Hear this truth: Military life isn’t for everyone.
Some of folks genuinely like it; others put up with it because it is a condition of being attached to the person they love. And I want to be clear: those of us who date or marry someone in the military are no better or worse than any other significant other.
There was no particular email or conversation that got me thinking about this topic. Rather, it just seems like it’s been a post that’s been writing itself for the past (almost!) 3 years as I talk to more and more military significant others who have successful relationships.
Every relationship has its own difficulties; it just happens that when the military’s involved, there’s a special breed of inevitable obstacles that spring up. And I think, when you start out dating someone, you rarely think about everything that will happen next. Or that could happen.
When you’re thinking about dating a military guy or a military gal, there’s a bit more to think about. That’s because there’s so much outside of your control. From little, annoying things– like restricted communications during certain times– to big, overwhelming things– like deployments and moves across the world, military life can throw a lot at a new relationship.
Yes, the allure of a dating a military man or a military woman can be heady, romantic stuff when you’re envisioning the homecomings, farewells, traveling, and your military boyfriend or military girlfriend in uniform (because, oh, that uniform!). But there are a lot of practical things to consider, even when you’re “just seeing where this goes.”
Military life (and military relationships) seem to move just a little faster and need more planning than others. Dating can be complicated without the military. Adding the military into it can be even more so. If you’re teetering on the edge of this particular path, think through what military life means for you and your relationship before you jump in:
1. Don’t date him/her if you already know you can’t be faithful.
And don’t date him/her if you believe that “everyone cheats” during deployment. Period.
During John’s deployment, I had more than my fair share of people who asked me if we were cheating on each other or if we had ever entertained the idea. (Answer: No and no!) While it’s unfathomable to me why someone would think it’s acceptable to ask that, it’s true that there’s a stigma and stereotype surrounding military relationships. People often expect military relationships to be unfaithful, owing to the amount of time and distance spent away from each other.
So, let’s talk about that.
Yes, people in the military cheat.
And you know what else? So do people in the civilian world.
But– and this is important– that doesn’t mean everyone does. There are healthy, faithful military relationships, just as there are healthy, faithful civilian relationships. You get to chart that course with your significant other; no one else has a say in it.
Here’s the bottom line: You will be separated from the person you love at some point during their career in the military. If you need physical touch and constant communication so that you won’t stray, you need to do some soul-searching. Being apart is hard, but it shouldn’t be hard to stay committed.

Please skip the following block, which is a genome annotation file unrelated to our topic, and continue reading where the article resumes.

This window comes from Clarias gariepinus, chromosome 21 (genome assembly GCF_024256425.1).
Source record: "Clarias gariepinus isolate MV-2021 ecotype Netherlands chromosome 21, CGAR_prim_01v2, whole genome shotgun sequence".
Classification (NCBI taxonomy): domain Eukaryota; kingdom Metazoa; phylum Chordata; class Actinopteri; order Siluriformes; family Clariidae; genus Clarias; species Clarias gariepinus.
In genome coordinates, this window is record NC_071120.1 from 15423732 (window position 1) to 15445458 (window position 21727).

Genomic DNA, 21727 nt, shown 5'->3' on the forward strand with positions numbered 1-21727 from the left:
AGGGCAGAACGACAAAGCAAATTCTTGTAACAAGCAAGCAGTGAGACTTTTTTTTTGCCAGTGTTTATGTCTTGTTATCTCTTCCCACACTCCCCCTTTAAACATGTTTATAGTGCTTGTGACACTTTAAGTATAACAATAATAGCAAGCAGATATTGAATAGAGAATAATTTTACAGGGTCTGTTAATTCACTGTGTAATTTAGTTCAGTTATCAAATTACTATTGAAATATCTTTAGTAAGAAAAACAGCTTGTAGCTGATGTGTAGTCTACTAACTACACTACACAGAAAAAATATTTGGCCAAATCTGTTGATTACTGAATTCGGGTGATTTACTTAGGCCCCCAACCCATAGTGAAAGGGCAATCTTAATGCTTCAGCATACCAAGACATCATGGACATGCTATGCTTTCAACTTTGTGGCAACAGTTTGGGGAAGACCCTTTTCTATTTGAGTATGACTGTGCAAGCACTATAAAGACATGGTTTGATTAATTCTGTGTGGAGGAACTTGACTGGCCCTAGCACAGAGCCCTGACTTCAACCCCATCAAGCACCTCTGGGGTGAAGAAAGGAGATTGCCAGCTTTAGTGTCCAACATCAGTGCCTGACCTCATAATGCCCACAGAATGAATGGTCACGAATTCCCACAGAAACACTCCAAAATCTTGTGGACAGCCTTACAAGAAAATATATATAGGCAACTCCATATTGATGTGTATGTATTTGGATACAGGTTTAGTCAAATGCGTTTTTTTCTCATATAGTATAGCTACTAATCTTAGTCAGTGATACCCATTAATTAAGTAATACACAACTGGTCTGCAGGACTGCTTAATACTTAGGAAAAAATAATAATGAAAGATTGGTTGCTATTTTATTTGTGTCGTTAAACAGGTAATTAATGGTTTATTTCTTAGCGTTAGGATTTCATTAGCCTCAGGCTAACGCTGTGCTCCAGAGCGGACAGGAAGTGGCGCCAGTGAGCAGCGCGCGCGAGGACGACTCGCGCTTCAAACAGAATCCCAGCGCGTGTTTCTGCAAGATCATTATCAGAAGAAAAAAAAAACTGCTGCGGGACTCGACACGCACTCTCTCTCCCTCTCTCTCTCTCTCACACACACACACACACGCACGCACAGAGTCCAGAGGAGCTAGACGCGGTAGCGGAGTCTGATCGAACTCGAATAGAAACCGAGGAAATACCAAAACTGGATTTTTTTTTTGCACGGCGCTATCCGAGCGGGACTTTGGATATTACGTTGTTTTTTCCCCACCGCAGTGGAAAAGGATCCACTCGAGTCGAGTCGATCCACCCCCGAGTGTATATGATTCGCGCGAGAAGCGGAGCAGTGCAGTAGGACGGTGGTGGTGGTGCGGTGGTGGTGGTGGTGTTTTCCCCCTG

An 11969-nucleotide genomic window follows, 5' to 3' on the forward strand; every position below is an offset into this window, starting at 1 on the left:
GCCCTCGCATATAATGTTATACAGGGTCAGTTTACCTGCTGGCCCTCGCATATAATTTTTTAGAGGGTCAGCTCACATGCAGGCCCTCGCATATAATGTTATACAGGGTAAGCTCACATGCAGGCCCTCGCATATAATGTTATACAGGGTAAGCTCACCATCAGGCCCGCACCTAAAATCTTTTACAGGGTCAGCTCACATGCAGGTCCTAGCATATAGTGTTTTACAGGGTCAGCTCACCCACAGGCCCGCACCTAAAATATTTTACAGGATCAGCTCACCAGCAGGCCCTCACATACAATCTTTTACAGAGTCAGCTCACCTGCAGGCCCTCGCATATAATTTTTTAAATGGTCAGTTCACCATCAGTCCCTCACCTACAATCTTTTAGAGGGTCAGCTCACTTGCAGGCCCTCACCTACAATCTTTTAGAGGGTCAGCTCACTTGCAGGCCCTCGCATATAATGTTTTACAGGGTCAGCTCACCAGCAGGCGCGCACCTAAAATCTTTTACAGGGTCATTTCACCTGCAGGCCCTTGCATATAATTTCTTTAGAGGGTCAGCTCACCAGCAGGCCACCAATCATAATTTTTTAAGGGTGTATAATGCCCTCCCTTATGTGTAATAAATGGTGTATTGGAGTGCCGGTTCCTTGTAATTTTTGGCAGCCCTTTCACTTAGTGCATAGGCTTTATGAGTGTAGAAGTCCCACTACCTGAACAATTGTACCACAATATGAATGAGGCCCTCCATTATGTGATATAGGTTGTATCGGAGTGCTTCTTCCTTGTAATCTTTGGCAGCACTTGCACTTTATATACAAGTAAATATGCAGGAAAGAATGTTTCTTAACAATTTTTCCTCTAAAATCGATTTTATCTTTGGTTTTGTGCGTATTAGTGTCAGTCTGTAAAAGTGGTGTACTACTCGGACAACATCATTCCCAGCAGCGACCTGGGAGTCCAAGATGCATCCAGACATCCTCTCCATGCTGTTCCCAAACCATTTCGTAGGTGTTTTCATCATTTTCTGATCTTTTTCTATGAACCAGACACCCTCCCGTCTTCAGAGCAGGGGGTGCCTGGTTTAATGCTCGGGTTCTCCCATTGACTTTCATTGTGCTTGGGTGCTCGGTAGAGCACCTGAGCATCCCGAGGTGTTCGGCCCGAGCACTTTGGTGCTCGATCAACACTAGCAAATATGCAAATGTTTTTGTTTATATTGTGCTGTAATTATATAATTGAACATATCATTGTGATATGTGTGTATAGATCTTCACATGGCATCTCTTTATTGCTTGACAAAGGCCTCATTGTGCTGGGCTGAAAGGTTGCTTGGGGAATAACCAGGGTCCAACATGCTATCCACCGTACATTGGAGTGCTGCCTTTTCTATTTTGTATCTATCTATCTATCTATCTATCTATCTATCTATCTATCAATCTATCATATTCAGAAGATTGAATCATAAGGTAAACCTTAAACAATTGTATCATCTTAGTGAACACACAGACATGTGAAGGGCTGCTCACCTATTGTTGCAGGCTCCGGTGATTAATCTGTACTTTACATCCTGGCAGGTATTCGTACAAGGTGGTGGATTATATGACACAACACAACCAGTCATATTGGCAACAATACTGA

2. Don’t date him/her if you’re not resilient.
Military life is hard. You’re going to move. You will leave your family. You will leave your friends (over and over again). You will put up with deployment, weird shifts, emergencies, trainings, and a whole bunch of other stuff that will happen at inopportune times and will be the least helpful thing.
It’s okay to get frustrated, be angry, and cry, but you’ve got to pick yourself up and move on. If you have a hard time being resilient in the face of challenge (and if you’re not willing to try to be), the military lifestyle probably isn’t for you.
Here’s the good news: You can learn to be more resilient. You can stretch yourself and practice flexibility, picking yourself up and dusting yourself off. You can try to be a more resilient version of yourself. If you’re prepared to do the work, you can make military life work for you, whatever that means in your situation and in your relationship. But if you’re not honest with yourself about your needs and your ability to be flexible and resilient, you might just find yourself angry and frustrated in the near future.
3. Don’t date him/her if you care about rank.
4. Don’t date him/her just because of an impending deployment.
Deployments put a lot of pressure on everything– you, your military member, the relationship. The time leading up to a deployment can feel like a pressure cooker… and it can also feel very, very romantic.
Deployments can also be tough for people in the most exclusive, committed relationships. If you know that you want to be with that person and you’re committed, then go for it! But don’t let the sole reason for committing to someone be because of a deployment.
Just as there’s more to a person than the military, there’s more to a relationship than a deployment.
5. Don’t date him/her if you don’t have a sense of who you are.
I’ll say it again– military life is tough. It can mess with your self-esteem and sense self-worth. You need to know who you are. Have interests, hobbies, and friends. Have a plan for your education and/or career. Know who you are without your military guy or military gal– because chances are that you’ll be spending a lot of time separated. If your whole identity is wrapped up solely in your service member, it is going to be a tough, lonely life.